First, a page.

Observation 213981: Scleroderma cepa Pers.
When: 2015-08-23
No herbarium specimen

Notes: Not S. citrinum, which has much more prominent warts.

Proposed Names

58% (1)
Eye3
Recognized by sight
61% (2)
Eye3 Eyes3
Used references: Field Guide to North American Truffles, by Trappe, Evans, and Trappe.

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Eye3 = Observer’s choice
Eyes3 = Current consensus

Comments

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Very common in nursery stock.
By: Daniel B. Wheeler (Tuberale)
2015-08-28 19:06:43 CEST (+0200)

S. cepa is simple to grow, has infiltrated most nurseries in the north at least, and has both a sterile base and thick peridium (outer shell). While it can reach 4 inches in diameter, it is commonly up to 2 inches.

If most
By: Daniel B. Wheeler (Tuberale)
2015-08-28 19:00:37 CEST (+0200)

were under 2 inches diameter, hard like S. citrinum, and purple-black gleba, I’d say this might be S. cepa.

Not Melanogaster
By: Daniel B. Wheeler (Tuberale)
2015-08-28 18:57:22 CEST (+0200)

which is hypogeous (underground), has exterior rhizomorphs on the peridium; is frequently found with softwoods (conifers), and has an intense fruity aroma.

Interior dense and hard…
By: Dave W (Dave W)
2015-08-28 15:21:07 CEST (+0200)

as in S. citrinum. Although the second photo appears to show some jelly-like substance on a couple of them. No odor observed. The black color seen in the gleba for the in-hand specimen does not reveal the grainy texture.

The one seen in hand was plucked from the group seen in the other photo, but I think I removed it before snapping the group photo. Largest ones seen in the group photo have diameters around 2 inches.

Could be a Melanogaster sp.
By: John Steinke (John Steinke)
2015-08-28 15:14:24 CEST (+0200)

Was there a strong odor? The interior should have been gummy when cut,not
as in Scleroderma.

Two species for sure!
By: John Steinke (John Steinke)
2015-08-28 15:05:42 CEST (+0200)
Curiouser and curiouser…
By: Daniel B. Wheeler (Tuberale)
2015-08-28 07:38:48 CEST (+0200)

The photos appear to show 2 different Scleroderma species, Dave. The first photo has what I would call a thin peridium in Kuo; the second has a very thick peridium in Kuo. There are pink stains in the peridium in both cases. There is a pseudo-stem visible in both photos. There is apparent cracking of the peridium, a condition often caused by dehydration.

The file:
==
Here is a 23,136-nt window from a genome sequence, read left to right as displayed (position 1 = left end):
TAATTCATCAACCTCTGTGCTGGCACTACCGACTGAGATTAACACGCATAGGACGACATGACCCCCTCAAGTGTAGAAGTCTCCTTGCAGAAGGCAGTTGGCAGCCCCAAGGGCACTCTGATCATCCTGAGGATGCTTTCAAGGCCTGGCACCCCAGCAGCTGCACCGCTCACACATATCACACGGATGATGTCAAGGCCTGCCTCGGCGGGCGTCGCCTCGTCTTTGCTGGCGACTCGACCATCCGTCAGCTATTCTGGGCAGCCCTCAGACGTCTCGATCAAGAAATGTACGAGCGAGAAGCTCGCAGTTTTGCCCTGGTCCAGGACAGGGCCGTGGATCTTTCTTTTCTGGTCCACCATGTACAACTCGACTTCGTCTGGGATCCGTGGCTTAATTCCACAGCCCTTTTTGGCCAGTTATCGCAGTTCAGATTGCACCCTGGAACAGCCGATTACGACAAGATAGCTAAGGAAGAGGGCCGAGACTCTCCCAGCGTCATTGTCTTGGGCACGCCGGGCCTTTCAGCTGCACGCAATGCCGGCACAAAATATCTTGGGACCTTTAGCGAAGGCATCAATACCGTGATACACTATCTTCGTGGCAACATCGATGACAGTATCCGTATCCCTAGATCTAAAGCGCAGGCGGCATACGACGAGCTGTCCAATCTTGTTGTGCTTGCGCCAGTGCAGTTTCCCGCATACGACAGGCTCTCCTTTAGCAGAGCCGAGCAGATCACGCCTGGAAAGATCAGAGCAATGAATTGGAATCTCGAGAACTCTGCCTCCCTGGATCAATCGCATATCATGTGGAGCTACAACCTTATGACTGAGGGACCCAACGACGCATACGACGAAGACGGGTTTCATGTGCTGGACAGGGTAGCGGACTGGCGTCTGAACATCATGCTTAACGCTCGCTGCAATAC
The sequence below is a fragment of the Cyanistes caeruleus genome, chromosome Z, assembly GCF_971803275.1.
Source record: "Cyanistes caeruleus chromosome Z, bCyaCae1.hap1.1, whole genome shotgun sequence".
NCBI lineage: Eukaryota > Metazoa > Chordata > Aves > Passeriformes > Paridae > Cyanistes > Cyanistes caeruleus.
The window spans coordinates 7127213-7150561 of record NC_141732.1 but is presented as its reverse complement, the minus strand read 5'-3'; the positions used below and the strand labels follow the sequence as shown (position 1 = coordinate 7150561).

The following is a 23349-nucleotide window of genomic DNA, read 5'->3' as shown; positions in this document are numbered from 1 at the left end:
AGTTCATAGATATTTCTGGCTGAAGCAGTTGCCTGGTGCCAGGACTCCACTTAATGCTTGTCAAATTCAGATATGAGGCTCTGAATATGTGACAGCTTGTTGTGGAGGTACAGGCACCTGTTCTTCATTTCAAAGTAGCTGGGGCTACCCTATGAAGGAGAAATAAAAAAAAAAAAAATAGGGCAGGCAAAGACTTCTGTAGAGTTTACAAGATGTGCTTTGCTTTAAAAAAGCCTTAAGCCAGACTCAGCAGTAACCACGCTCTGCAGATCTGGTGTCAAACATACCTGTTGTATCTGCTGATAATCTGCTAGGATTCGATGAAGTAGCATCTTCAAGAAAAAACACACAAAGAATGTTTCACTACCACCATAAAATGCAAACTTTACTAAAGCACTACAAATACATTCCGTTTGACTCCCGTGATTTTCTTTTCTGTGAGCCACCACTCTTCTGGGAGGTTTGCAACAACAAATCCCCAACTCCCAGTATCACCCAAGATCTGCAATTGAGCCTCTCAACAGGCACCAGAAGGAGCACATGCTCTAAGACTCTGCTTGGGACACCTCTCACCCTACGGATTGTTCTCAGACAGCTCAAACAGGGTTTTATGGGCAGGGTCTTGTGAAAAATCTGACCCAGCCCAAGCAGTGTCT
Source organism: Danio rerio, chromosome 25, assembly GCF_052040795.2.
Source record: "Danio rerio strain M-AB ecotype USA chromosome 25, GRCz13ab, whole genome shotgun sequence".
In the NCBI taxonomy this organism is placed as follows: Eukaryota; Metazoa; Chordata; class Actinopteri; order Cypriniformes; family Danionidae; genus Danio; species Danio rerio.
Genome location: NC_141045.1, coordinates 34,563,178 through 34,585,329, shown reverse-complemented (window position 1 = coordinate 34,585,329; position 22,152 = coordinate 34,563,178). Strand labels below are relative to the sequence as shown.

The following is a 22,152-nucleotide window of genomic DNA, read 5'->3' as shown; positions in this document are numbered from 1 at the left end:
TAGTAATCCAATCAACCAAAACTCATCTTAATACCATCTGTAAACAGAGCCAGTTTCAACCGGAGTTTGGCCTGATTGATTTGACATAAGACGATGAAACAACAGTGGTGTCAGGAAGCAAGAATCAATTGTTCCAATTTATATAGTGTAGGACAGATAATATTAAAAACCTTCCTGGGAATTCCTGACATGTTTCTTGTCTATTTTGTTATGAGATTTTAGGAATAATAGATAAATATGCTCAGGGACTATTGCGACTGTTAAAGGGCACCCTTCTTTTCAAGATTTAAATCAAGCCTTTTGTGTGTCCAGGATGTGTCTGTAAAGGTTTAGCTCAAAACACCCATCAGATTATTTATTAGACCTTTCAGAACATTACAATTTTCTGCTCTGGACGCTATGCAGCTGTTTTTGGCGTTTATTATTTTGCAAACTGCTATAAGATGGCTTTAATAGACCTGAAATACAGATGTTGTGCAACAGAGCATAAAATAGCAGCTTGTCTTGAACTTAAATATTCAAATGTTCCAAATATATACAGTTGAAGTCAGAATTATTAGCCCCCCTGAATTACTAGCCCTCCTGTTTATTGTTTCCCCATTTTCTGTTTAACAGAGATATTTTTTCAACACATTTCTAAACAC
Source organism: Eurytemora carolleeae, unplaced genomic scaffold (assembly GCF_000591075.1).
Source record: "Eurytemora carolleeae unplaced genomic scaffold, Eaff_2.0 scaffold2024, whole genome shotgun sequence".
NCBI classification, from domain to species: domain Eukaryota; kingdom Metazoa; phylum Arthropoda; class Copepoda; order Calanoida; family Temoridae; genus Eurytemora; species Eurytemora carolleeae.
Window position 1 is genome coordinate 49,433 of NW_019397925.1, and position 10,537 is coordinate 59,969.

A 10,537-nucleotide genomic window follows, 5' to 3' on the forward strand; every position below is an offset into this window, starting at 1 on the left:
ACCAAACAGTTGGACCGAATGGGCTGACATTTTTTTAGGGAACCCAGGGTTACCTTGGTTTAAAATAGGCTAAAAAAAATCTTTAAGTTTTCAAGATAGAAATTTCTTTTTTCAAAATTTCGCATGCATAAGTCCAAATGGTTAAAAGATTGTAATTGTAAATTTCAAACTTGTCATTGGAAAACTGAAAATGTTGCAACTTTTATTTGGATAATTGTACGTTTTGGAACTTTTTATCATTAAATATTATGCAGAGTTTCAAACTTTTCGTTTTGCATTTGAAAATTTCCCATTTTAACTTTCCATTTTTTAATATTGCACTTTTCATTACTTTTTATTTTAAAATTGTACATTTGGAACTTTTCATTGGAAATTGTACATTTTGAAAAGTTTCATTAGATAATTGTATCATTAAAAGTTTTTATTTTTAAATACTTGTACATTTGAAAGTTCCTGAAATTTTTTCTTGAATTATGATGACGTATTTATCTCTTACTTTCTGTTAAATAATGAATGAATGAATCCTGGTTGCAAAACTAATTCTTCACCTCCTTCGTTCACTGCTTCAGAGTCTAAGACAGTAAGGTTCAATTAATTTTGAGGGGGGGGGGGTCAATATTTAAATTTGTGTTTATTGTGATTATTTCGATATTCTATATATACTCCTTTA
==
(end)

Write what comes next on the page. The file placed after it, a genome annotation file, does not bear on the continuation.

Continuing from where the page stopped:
The fact that this was found in Pennsylvania does not really mean much. I would consider most species to be possible there.

If the gleba is like a superball, the specimen could be S. cepa or S. laeve. If more like a puffball in consistency (it looks really dense to me), it might be S. bovista.

Scleroderma is east to grow and easy to cultivate in nurseries. Almost any tree planted in curbsides probably was grown in a nursery.

There is one final observation not supplied which might reduce the species currently in question. The first photo shows a sporocarp about 1.5-2 inches wide. The second photo could be just about any size. Could you supply what size you think these were?

Just posted another photo.
By: Dave W (Dave W)
2015-08-28 01:38:38 CEST (+0200)

Not good quality, but it does provide a glimpse into the habitat. And there’s a few additional specimens.

Growing on a mowed strip of lawn between a mixed woods forest and a road. The fungi were close to a curb which marked the division between lawn and road. I don’t recall the tree types nearby. I think mixed hardwoods with maybe some hemlock mixed in. Norway spruce past another lawn on the other side of the paved road. I don’t think the soil may be described as sandy.

Mushroom Expert says that S. septentrionale is similar the S. meridionale, with a more northern distribution. Range for S. meridionale is listed as southern NA, Florida west to Arizona. Kuo describes S. septentrionale as occurring submerged in the sand.

I was thinking maybe S. bovista or S. cepa for this observation.

Thanks for the suggestion, Daniel.

Conditions where found?
By: Daniel B. Wheeler (Tuberale)
2015-08-27 20:49:11 CEST (+0200)

Sandy soil? Mixed woods, humus soil? Mostly hardwoods nearby or mostly conifers?

This really looks like Scleroderma meridionale, but need more data, Dave.

Created: 2015-08-25 04:22:49 CEST (+0200)
Last modified: 2015-08-29 05:39:20 CEST (+0200)
Viewed: 64 times, last viewed: 2017-06-20 21:52:55 CEST (+0200)
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